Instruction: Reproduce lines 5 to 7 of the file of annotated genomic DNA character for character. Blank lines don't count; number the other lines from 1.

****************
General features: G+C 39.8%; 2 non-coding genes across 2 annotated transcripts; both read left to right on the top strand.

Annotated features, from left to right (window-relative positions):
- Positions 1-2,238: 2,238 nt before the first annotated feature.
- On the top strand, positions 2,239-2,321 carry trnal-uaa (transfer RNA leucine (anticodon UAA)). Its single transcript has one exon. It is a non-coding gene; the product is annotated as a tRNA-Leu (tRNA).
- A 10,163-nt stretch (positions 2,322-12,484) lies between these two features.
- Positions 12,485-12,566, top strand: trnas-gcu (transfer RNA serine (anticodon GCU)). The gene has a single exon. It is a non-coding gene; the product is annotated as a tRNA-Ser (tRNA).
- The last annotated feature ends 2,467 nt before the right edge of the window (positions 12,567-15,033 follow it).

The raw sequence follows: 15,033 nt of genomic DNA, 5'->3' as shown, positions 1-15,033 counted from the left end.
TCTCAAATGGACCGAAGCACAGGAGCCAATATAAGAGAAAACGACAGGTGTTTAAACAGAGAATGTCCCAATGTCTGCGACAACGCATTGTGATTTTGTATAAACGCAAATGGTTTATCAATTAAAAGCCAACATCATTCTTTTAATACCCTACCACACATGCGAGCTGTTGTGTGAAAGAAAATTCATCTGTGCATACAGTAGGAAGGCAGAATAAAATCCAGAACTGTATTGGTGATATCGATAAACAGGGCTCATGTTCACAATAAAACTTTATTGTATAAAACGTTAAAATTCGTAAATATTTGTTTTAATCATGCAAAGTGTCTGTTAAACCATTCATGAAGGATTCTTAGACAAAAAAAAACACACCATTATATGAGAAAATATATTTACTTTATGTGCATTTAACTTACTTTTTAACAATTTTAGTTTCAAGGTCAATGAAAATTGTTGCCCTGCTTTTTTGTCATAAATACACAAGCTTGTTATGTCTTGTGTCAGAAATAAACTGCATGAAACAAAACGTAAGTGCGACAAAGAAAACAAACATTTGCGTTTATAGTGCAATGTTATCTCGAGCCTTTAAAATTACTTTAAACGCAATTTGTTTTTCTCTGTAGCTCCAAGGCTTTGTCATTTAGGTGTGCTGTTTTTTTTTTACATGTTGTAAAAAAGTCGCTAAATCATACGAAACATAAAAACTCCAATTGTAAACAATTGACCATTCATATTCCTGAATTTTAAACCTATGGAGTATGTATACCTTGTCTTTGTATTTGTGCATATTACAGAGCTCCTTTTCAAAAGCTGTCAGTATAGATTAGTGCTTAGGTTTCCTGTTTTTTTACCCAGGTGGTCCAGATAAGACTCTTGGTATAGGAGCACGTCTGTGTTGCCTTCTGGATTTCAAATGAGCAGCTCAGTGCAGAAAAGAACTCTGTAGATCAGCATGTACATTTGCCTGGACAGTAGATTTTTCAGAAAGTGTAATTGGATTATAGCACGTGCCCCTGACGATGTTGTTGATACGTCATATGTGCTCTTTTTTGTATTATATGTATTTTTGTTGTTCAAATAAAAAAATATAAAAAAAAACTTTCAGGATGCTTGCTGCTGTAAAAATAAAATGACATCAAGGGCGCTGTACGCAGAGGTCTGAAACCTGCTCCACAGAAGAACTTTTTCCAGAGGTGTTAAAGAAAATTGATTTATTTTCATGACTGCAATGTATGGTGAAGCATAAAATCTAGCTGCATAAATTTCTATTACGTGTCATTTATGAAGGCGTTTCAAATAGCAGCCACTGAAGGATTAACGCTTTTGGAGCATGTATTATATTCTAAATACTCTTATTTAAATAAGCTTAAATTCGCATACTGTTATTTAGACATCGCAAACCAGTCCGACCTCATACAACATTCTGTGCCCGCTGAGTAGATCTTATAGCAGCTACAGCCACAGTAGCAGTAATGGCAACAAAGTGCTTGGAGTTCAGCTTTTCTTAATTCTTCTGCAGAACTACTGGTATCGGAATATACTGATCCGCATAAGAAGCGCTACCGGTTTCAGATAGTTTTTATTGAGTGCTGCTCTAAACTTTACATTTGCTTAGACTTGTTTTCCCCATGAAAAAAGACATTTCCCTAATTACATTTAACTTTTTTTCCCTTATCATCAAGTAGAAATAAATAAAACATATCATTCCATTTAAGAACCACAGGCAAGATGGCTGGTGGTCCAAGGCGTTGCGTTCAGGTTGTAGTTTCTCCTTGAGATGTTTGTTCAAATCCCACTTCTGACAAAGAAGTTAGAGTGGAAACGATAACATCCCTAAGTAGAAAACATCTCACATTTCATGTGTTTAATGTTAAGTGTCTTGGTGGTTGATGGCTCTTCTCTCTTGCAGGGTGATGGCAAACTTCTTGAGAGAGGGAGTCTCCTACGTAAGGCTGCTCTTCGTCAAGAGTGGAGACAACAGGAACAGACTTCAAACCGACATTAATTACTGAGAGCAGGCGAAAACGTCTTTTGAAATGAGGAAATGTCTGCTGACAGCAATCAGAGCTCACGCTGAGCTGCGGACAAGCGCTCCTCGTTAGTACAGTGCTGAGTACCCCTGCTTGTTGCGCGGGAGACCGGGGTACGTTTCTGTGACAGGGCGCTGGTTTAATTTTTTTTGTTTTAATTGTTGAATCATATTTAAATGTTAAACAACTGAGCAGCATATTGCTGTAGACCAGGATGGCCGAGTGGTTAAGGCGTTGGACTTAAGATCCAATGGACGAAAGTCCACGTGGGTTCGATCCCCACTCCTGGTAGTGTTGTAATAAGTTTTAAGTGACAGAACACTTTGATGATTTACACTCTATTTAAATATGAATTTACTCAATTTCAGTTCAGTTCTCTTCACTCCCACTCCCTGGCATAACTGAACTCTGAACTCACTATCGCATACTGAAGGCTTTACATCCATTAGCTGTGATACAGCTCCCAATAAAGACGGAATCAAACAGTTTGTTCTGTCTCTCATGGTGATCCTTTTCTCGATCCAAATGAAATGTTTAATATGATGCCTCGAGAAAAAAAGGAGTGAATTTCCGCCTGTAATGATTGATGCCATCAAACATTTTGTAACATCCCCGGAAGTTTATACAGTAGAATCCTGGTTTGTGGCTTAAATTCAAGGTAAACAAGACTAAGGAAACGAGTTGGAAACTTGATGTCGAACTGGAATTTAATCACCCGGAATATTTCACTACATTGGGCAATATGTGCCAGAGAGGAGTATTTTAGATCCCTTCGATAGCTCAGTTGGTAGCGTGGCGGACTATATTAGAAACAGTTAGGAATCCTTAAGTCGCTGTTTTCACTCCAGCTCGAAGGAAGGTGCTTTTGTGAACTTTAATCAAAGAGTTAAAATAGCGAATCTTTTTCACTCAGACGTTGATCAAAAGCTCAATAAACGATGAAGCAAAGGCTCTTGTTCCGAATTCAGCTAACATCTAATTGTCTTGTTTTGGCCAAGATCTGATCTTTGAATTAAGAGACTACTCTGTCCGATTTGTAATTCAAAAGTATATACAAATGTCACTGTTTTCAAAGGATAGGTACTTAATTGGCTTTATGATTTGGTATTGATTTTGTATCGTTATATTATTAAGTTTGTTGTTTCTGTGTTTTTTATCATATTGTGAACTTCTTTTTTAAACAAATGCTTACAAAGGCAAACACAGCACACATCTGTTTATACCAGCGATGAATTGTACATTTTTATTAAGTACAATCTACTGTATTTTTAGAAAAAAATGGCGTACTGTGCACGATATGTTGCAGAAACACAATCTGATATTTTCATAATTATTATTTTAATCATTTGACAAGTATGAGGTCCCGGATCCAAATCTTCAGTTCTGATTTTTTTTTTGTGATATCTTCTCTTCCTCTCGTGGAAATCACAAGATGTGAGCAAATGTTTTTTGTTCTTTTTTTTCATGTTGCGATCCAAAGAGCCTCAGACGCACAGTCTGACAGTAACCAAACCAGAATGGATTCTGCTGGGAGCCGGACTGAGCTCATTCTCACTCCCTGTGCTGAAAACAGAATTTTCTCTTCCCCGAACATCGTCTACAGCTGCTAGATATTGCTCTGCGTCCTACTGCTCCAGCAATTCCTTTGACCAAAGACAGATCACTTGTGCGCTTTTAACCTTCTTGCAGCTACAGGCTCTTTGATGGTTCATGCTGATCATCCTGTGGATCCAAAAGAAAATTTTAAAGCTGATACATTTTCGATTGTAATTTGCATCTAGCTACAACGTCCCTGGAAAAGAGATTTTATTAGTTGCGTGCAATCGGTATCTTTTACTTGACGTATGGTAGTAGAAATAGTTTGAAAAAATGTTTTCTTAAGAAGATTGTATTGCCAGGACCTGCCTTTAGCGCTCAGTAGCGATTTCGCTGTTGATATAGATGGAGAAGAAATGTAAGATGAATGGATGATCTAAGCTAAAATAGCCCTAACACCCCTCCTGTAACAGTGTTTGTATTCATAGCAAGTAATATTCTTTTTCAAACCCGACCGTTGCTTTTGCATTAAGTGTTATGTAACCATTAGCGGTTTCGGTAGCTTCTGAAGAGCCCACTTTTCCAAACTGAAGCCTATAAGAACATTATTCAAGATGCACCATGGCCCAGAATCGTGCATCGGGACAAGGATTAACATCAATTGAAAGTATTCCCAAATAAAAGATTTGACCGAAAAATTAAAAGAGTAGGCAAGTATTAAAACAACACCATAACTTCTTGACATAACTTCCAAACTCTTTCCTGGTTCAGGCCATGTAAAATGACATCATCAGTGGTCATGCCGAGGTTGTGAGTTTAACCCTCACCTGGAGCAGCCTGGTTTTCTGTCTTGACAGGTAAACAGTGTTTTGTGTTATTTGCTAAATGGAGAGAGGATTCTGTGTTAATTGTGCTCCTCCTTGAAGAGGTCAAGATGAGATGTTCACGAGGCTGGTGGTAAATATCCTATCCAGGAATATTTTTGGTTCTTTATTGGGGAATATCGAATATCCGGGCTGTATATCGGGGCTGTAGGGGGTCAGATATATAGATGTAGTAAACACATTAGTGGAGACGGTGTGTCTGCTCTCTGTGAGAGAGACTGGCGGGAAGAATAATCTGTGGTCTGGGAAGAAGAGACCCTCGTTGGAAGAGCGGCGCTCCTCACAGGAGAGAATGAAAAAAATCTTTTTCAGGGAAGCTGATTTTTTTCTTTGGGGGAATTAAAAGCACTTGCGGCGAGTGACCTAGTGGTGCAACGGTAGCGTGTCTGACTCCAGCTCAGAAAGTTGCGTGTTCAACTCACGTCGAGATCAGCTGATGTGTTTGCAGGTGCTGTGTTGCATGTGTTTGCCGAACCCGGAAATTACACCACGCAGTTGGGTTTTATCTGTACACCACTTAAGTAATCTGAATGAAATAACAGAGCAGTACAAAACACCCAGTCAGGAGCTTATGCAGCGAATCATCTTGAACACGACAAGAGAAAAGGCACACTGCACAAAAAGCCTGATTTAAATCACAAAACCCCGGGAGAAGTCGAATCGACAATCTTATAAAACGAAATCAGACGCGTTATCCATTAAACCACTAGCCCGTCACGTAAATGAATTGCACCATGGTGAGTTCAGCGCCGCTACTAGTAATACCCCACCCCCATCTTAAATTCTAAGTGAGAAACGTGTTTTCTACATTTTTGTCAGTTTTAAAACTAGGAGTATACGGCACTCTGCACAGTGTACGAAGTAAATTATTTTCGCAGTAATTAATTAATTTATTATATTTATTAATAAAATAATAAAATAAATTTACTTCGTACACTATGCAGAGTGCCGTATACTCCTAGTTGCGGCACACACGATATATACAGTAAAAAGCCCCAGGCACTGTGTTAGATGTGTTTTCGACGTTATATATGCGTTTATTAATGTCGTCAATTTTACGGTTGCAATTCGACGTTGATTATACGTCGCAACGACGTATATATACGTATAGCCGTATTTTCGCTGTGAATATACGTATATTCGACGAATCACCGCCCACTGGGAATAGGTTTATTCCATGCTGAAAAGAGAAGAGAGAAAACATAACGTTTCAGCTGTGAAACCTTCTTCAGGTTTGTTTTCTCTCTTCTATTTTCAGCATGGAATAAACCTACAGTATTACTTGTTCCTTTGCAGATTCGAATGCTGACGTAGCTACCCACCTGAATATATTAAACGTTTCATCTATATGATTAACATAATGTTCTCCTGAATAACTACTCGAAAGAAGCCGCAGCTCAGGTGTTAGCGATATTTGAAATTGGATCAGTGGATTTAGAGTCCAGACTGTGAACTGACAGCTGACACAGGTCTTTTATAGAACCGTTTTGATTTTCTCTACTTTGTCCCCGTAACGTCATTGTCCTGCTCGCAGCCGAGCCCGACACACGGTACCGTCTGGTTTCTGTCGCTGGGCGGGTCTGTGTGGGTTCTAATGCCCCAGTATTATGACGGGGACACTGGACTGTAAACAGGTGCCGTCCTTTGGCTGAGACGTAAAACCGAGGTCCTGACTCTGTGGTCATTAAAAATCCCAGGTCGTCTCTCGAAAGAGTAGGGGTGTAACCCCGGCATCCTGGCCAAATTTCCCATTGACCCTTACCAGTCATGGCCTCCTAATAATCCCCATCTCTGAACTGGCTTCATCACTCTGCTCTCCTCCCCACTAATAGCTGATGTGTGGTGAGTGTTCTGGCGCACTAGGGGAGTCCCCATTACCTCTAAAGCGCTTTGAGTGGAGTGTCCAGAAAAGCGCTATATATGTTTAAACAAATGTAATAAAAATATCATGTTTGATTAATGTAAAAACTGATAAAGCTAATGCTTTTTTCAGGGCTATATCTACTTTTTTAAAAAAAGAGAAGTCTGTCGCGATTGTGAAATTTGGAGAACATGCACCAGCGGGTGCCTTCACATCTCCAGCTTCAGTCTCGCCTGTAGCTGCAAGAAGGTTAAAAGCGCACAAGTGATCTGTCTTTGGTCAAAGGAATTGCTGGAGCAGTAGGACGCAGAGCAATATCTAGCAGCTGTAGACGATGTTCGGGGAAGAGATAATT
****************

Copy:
- A 10,163-nt stretch (positions 2,322-12,484) lies between these two features.
- Positions 12,485-12,566, top strand: trnas-gcu (transfer RNA serine (anticodon GCU)). The gene has a single exon. It is a non-coding gene; the product is annotated as a tRNA-Ser (tRNA).
- The last annotated feature ends 2,467 nt before the right edge of the window (positions 12,567-15,033 follow it).